|AAC Established 1978 www.americanadoptioncongress.org June, 2009|
AAC CONDUCTING ON-LINE SURVEY
During the month of June, members are invited to complete a questionnaire for the AAC's 2009 'Perspectives' survey.
At the start of the questionnaire, participants will read this brief explanation of the survey's purpose:
"Because the AAC represents such a diverse range of people from across the adoption constellation, it is important to regularly check in with both the membership, as well as people whose interests closely resemble our own, and who we often work alongside. As part of our ongoing efforts to better serve you, now is the perfect time to evaluate your views and opinions that concern your experience with the AAC."
Board member Katy Perkins, who works on membership development, coordinated the considerable task of developing the questionnaire. As a thank you to participants, people who provides their contact information will be entered into a drawing for two free memberships in the AAC for one year. An individual membership costs $50 annually.
As the introduction to the survey further states:
"This survey is voluntary and for informational purposes only. Your responses and contact information (should you choose to share it) will remain confidential, will be viewed ONLY by the Board of Directors of the American Adoption Congress, and will NOT be shared, distributed, sold, or used for any other purposes than organizational programming improvement."
To participate in the AAC's 2009 'Perspectives' survey, please follow this link:
A WEBSITE WORTH THE VISIT
Adoption Day Cards Available on Website Created and Operated by Two Adoptive Mothers
The artwork featured on the AAC's homepage, and logo for the Decree, is courtesy of adoptive mothers Kate Cutko and Katie Campbell. Their website can be found at www.kitchentablecards.com.
The website gives a brief history of their individual quests that led to a joint business venture:
Adoption Day Cards is the partnership of Kate Cutko and Katie Campbell. Kate and Katie met in graduate school and bonded over craft projects instead of homework. Eventually each moved to Maine where they now live with their families. By coincidence, both have adopted children. When it came time for Adoption Day there were no cards available that felt right. So… Adoption Day Cards was born to help celebrate adoption for these families. As the cards were shown to other adoptive families and adoption professionals, the resounding cry was “Yes!” and “We want more!”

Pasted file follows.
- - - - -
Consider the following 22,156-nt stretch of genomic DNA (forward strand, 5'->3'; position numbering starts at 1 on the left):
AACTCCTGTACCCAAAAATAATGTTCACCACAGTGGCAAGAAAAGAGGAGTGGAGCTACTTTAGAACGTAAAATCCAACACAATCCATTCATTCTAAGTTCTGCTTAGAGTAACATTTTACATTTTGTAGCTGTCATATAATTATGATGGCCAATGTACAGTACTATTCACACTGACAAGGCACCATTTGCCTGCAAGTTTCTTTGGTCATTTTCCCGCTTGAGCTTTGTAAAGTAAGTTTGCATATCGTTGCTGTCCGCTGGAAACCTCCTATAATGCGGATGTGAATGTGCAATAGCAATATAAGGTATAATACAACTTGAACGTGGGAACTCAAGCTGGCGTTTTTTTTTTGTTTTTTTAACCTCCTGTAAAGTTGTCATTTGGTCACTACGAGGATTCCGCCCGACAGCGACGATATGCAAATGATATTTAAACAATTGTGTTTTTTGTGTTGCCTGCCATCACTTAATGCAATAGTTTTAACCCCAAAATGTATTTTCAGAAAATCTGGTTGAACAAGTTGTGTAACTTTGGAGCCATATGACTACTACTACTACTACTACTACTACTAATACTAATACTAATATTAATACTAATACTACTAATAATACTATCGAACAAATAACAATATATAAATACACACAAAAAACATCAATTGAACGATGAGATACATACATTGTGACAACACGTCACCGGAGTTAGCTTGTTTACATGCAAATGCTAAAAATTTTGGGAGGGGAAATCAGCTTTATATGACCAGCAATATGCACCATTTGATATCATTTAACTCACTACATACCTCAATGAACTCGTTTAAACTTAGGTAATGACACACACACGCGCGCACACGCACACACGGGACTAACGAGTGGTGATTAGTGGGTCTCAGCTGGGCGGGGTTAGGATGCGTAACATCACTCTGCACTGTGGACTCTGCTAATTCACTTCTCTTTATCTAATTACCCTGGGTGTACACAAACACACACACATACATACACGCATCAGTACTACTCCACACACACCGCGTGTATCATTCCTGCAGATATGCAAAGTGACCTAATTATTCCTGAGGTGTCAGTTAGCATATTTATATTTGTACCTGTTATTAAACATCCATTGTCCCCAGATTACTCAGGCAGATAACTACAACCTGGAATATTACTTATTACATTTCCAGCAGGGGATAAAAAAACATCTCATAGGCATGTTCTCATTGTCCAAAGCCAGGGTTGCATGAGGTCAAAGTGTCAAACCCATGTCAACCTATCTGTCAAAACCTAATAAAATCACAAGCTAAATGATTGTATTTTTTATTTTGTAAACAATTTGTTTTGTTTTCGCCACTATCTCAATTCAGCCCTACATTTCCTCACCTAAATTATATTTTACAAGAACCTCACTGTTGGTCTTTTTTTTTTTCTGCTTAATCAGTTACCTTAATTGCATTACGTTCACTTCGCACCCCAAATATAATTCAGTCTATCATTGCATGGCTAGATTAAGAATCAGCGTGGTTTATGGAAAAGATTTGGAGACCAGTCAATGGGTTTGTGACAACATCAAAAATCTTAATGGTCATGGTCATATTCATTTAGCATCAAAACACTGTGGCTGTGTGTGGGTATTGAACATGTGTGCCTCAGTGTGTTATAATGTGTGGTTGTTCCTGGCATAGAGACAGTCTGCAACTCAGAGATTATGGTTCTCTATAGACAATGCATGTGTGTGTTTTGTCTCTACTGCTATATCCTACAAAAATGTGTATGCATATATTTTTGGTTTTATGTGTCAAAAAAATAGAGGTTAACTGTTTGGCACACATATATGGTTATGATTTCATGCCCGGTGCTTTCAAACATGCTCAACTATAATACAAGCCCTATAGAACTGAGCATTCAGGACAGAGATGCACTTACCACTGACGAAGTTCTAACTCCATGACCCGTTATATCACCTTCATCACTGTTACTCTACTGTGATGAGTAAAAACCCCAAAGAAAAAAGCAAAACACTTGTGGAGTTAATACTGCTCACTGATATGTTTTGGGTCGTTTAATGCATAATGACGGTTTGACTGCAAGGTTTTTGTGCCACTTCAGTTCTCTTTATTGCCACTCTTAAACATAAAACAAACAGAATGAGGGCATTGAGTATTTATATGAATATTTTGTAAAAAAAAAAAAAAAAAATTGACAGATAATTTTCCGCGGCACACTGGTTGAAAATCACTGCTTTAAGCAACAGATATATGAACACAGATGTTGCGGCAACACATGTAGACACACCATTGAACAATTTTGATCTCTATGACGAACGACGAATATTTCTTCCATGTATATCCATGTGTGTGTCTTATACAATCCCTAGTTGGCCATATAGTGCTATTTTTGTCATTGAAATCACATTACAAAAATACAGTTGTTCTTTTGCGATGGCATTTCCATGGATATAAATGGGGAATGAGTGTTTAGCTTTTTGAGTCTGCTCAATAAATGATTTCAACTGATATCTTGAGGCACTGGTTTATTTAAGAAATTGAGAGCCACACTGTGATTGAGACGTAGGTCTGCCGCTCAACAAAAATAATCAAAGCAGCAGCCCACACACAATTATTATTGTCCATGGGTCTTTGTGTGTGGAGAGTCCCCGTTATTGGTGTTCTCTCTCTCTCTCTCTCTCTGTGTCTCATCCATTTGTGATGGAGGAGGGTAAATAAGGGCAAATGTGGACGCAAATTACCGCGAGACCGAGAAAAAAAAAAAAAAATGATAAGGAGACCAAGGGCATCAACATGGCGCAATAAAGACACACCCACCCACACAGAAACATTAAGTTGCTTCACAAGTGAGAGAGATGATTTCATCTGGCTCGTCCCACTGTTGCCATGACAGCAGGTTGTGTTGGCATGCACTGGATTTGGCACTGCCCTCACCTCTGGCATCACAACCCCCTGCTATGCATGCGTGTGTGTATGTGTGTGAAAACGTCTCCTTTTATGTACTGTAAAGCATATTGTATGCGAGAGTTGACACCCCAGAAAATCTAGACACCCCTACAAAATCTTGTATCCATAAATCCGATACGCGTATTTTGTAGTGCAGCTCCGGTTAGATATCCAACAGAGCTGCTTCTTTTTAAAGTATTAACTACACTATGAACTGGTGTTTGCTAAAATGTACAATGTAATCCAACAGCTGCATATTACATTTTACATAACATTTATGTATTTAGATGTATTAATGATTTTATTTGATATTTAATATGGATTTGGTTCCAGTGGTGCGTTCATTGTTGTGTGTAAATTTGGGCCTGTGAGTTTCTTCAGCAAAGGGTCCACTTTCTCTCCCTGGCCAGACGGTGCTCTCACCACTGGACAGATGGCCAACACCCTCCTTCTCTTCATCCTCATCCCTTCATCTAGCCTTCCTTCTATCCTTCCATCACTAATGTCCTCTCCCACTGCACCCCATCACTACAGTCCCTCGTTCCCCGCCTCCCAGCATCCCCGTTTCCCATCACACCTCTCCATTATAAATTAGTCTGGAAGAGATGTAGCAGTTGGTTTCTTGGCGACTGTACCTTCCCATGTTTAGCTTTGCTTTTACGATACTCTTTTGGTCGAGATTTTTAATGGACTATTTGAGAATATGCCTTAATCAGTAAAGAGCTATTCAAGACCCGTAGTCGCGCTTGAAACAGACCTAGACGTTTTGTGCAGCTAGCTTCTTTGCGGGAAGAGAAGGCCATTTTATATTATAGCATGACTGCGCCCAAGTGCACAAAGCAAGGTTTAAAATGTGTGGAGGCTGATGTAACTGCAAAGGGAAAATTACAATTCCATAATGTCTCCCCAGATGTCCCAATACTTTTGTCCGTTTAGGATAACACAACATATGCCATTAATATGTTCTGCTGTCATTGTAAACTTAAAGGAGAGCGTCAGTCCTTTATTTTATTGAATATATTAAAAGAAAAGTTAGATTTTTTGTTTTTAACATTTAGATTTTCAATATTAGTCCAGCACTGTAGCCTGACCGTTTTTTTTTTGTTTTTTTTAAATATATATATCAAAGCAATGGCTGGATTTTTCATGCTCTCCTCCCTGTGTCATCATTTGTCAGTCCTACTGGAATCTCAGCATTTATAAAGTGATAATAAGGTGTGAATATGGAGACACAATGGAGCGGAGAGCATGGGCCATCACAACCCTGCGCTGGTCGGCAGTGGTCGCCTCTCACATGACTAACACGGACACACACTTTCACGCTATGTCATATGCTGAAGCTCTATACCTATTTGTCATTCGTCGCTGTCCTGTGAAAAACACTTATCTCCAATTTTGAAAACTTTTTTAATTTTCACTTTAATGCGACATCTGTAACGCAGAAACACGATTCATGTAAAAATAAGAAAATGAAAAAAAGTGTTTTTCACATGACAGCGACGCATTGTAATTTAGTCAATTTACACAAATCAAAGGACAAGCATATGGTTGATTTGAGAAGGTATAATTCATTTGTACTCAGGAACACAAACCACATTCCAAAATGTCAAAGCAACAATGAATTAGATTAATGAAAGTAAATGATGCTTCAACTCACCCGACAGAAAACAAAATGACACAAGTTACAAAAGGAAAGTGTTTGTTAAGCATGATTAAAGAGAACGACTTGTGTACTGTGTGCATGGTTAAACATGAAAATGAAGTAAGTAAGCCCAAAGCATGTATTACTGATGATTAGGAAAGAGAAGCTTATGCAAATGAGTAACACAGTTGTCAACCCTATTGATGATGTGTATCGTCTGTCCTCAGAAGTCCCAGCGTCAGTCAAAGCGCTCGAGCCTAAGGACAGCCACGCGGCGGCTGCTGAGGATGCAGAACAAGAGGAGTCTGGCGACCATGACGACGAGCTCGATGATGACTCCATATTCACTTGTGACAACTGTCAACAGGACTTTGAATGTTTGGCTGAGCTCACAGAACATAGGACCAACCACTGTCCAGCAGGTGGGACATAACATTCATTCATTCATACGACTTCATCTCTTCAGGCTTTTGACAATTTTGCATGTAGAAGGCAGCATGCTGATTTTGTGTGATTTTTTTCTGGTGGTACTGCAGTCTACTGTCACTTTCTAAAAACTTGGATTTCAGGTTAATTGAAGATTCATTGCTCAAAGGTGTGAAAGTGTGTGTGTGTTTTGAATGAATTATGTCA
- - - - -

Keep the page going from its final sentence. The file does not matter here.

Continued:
Kate and Katie donate a portion of their after-tax profits to relief efforts for children in Ecuador and the Ukraine. Greeting cards are available for families of both domestic and international adoption.
IN ONTARIO, DISCLOSURE VETOES CONSTITUTE
1% OF ADOPTIONS SINCE 1921 IN THE PROVINCE
According to The Globe and Mail in Toronto, only 2,500 people from among 250,000 adoptions in Ontario since 1921 have filed disclosure vetoes.
The article is entitled Opening adoption records in Ontario prompts few requests for secrecy, and was written by Erin Anderssen. The article was published in the print edition on May 26, 2009, and appeared in the on-line edition two days later.
"With Ontario about to open up adoption records dating back more than 80 years," according to The Globe and Mail in Toronto, "only a small fraction of birth parents and adult adoptees have taken steps to prevent a future reunion.
"By the end of April, 2,500 people — a number almost equally split between parents and offspring — had signed disclosure vetoes that would keep their identities secret when the new legislation comes into effect on June 1."
According to Wendy Rowney, the AAC's Canadian Liaison and Education Chair, "As a result of the law, 99% of adoptees and birth parents will be able to access information. It's time to celebrate in Ontario. June 1st brings access to adoption information for adopted adults and their birth parents."
The full article in Toronto's The Globe and Mail can be read at:
AROUND THE AMERICAN ADOPTION CONGRESS
Members Encouraged to Share Issues of the Beacon
In response to frequent inquiries, especially during the conference in Cleveland, the Beacon may be forwarded far and wide, to people and organizations with an interest in adoption. In the near future, past issues of the Beacon will be archived on the AAC's website. Here are the links to every issue of the Beacon since its inception in September of 2008:
Two Corrections to List of Board Members in May Issue of the Beacon